Kathleen Murphey teaches composition and literature courses in the English Department at Community College of Philadelphia. She has a Ph.D. in American Civilization from the University of Pennsylvania. She has presented conference papers on the masculinization of female sexuality in popular culture. Examples include “The Porning of High Medieval Fantasy: George R.R. Martin’s A Song of Ice and Fire Series” and “Fifty Shades of Creep: Yet Another Masculinization of Female Sexuality.” Recently, she has started creating fiction (poetry and fiction) trying to give voice to more empowered visions of female and of diverse sexualities. Some of her poems have been published through The Voices Project and Writing in a Woman’s Voice. She has two unpublished collections of alternative fairy tales, Other Tales and Other Tales II. “Ruby and Romulus” is a retelling of the Little Red Riding Hood story and was published in Zimbell House’s The Fairy Tale Whisperer. She is married and has three lovely daughters who are becoming young women right before her eyes.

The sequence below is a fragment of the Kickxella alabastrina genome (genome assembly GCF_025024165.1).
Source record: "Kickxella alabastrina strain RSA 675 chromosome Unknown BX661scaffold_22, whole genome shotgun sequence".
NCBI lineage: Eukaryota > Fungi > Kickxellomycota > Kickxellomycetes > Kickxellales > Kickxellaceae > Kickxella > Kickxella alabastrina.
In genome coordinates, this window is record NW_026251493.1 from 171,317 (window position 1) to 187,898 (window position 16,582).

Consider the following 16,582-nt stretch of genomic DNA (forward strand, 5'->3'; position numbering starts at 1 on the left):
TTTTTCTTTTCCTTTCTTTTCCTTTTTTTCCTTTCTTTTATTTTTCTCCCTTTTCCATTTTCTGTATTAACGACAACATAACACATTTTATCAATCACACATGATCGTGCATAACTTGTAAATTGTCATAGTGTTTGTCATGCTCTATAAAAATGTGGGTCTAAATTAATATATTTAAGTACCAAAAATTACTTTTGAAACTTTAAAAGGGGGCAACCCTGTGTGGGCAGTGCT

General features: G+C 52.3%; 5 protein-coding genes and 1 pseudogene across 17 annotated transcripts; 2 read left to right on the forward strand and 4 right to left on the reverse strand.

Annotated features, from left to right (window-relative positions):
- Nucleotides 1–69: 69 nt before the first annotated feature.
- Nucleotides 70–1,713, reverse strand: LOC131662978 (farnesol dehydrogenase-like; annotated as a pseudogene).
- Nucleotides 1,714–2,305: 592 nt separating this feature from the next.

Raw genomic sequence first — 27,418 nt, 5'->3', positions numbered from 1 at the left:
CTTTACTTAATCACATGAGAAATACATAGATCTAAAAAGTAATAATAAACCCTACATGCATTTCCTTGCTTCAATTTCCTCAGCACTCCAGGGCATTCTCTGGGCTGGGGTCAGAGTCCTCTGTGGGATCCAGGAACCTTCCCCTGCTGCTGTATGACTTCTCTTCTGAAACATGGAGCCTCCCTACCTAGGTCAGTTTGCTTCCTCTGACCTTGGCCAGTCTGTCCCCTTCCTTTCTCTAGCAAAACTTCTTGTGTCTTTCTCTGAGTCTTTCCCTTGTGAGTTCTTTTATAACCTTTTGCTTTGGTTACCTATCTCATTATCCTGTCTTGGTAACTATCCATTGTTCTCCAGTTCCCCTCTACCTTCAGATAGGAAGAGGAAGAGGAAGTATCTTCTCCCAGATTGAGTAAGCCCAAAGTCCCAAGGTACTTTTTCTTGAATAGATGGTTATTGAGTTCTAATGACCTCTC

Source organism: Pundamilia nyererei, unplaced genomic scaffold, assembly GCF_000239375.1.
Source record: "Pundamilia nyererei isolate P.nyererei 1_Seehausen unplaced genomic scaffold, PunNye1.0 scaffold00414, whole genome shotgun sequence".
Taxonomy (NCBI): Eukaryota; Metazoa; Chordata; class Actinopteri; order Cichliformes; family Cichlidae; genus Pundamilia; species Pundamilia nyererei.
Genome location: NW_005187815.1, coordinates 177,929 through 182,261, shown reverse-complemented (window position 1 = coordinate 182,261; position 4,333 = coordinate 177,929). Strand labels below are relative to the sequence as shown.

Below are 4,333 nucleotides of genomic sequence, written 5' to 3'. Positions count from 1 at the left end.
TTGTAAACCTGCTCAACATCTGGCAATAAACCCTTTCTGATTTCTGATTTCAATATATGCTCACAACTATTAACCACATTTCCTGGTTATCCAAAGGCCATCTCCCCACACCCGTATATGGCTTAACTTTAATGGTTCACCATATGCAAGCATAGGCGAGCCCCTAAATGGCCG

Having taught Women in History at Community College of Philadelphia for several semesters, I was looking at the continuing challenges that girls and women face in our culture. One of the things that struck me in popular Young Adult fiction was the absence of any description of sex. Female protagonists can desire their boyfriends. They can kiss them passionately; the young women can even touch them a little and be touched, but nothing explicit happens. So there is no discussion of female arousal or of their arousal being different than male arousal or of their having different sexual needs than their male partners. Then magically if sex happens (and notice that we move from passionate kissing to intercourse), it was great. But again there is no language, no description. Readers are left to interpret this as vaginal sex in the missionary position, so that vaginal penetration by the penis is climatic for both the young woman and the young man. This is partly due to the genre. Young Adult fiction discourage explicit descriptions of sexuality, but the absence of a realistic portrayal of female sexuality bothered me as much as the fact that my three girls were being taught sex education at school with no reference to female pleasure and climax at all. They were shown pictures of the female reproductive system without images of the clitoris. Fallopian tubes and cervix were fine, but no clitoris. So my three daughters and their peers were taught at school that although male orgasm is an essential part of human reproduction, female orgasm and pleasure are not essential parts of human reproduction.